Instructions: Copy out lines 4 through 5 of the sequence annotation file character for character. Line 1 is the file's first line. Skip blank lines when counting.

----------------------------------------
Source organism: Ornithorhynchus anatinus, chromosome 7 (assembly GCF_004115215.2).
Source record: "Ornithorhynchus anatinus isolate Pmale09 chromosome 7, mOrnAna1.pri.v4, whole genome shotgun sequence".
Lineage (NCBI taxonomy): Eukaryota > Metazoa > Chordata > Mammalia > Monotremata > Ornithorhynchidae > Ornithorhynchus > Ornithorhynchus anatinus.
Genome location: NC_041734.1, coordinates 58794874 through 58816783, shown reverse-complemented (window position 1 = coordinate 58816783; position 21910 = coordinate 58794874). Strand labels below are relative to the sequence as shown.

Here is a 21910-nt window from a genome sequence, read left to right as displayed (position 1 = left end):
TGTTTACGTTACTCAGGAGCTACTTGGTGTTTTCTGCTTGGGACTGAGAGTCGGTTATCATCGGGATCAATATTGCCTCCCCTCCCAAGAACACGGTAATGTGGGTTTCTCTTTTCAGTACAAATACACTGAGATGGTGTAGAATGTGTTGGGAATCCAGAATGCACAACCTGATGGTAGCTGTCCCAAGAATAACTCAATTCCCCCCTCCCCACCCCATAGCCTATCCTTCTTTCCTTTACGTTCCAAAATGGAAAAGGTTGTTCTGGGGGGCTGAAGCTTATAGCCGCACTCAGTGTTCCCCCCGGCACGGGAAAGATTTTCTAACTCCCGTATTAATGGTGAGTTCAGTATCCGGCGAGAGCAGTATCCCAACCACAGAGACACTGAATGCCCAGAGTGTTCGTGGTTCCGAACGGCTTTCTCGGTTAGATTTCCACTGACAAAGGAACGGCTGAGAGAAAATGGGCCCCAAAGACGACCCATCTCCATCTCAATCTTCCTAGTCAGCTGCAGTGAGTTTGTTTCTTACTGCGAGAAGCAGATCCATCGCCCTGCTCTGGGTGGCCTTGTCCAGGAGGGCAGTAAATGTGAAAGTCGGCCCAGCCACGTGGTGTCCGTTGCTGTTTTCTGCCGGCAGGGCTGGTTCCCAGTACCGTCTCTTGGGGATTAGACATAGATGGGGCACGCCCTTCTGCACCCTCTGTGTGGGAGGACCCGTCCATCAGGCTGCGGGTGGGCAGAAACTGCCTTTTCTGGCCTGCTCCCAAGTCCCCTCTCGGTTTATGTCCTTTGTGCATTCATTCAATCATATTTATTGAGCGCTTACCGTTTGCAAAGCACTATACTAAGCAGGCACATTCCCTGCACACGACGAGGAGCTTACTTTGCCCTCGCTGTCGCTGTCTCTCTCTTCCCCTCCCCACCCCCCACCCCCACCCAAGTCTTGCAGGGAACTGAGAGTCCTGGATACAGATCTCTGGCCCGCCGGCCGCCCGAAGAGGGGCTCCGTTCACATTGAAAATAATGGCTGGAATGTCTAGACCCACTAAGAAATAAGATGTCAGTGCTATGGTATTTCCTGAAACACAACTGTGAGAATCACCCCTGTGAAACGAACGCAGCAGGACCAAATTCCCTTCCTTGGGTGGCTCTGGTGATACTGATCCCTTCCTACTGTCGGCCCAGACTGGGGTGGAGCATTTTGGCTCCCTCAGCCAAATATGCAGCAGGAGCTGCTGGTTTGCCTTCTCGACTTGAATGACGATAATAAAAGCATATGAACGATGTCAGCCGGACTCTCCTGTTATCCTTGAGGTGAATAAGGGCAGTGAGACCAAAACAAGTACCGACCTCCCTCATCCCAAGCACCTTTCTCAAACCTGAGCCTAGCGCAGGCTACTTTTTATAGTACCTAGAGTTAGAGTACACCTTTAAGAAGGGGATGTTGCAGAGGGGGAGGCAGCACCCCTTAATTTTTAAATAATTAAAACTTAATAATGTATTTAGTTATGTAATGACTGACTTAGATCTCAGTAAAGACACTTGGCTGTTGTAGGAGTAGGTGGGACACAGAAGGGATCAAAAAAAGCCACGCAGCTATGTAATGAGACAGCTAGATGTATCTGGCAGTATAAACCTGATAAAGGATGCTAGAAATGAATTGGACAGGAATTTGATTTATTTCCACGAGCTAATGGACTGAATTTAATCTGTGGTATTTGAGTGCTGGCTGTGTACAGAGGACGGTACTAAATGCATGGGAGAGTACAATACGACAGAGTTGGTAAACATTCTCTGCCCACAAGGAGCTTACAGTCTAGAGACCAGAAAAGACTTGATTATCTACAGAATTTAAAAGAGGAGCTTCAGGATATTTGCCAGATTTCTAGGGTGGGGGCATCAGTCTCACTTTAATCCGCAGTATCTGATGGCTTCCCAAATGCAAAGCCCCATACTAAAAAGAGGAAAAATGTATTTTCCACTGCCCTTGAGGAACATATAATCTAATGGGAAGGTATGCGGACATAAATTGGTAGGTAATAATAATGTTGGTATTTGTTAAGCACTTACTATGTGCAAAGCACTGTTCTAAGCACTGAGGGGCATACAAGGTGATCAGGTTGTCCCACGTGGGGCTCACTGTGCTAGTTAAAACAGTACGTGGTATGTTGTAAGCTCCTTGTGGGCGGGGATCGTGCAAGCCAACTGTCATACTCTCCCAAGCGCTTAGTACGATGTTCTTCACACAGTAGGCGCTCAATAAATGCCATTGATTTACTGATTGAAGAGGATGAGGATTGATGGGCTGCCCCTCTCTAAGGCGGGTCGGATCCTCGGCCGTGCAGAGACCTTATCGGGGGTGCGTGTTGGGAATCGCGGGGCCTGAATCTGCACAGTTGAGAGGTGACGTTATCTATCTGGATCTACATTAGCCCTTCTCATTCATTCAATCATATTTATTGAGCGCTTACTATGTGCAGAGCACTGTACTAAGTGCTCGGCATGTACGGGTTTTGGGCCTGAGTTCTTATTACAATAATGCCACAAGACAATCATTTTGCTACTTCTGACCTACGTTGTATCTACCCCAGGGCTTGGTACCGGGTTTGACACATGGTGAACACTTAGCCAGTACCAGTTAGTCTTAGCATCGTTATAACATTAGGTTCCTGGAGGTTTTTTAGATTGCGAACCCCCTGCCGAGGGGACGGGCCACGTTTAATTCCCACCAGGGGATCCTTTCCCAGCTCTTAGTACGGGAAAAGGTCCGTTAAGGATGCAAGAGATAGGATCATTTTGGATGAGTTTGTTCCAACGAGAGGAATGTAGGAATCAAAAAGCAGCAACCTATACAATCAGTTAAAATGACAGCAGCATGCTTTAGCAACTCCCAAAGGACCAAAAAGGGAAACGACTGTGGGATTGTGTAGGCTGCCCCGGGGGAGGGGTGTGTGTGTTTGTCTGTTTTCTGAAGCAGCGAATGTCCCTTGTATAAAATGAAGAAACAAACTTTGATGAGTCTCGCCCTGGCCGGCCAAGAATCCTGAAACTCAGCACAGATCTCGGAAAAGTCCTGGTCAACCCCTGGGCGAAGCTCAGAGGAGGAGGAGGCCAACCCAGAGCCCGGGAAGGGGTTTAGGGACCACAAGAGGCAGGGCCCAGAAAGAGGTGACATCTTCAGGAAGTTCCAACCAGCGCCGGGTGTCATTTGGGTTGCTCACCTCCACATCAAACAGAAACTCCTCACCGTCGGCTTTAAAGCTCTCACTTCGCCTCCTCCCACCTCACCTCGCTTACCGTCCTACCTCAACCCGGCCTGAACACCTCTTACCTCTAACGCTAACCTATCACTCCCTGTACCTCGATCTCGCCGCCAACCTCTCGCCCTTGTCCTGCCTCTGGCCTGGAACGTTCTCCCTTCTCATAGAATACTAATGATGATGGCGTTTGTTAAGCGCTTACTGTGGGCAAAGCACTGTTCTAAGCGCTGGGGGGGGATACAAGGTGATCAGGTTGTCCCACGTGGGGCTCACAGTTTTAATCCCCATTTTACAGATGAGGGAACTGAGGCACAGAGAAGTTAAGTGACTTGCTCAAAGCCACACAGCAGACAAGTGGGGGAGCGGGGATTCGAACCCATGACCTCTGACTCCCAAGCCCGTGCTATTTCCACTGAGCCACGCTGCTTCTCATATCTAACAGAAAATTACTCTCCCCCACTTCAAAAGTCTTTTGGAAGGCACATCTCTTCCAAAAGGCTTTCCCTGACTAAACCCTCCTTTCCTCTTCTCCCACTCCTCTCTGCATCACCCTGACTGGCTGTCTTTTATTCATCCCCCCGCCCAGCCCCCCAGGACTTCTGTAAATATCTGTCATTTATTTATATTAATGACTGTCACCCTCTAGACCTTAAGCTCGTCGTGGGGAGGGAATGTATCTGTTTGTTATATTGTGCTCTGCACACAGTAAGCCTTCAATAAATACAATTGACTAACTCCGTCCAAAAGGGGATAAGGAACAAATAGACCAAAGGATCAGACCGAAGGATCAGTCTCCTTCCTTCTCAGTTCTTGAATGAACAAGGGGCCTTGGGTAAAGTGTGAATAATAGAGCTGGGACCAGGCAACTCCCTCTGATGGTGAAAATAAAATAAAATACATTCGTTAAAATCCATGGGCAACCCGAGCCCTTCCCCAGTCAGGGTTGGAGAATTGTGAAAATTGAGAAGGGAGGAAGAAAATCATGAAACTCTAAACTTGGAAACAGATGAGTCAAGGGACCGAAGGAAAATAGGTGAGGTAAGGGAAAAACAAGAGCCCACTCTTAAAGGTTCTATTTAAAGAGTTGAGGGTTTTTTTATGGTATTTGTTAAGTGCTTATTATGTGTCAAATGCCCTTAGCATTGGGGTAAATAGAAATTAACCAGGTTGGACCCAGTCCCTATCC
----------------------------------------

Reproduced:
Genome location: NC_041734.1, coordinates 58794874 through 58816783, shown reverse-complemented (window position 1 = coordinate 58816783; position 21910 = coordinate 58794874). Strand labels below are relative to the sequence as shown.

Here is a 21910-nt window from a genome sequence, read left to right as displayed (position 1 = left end):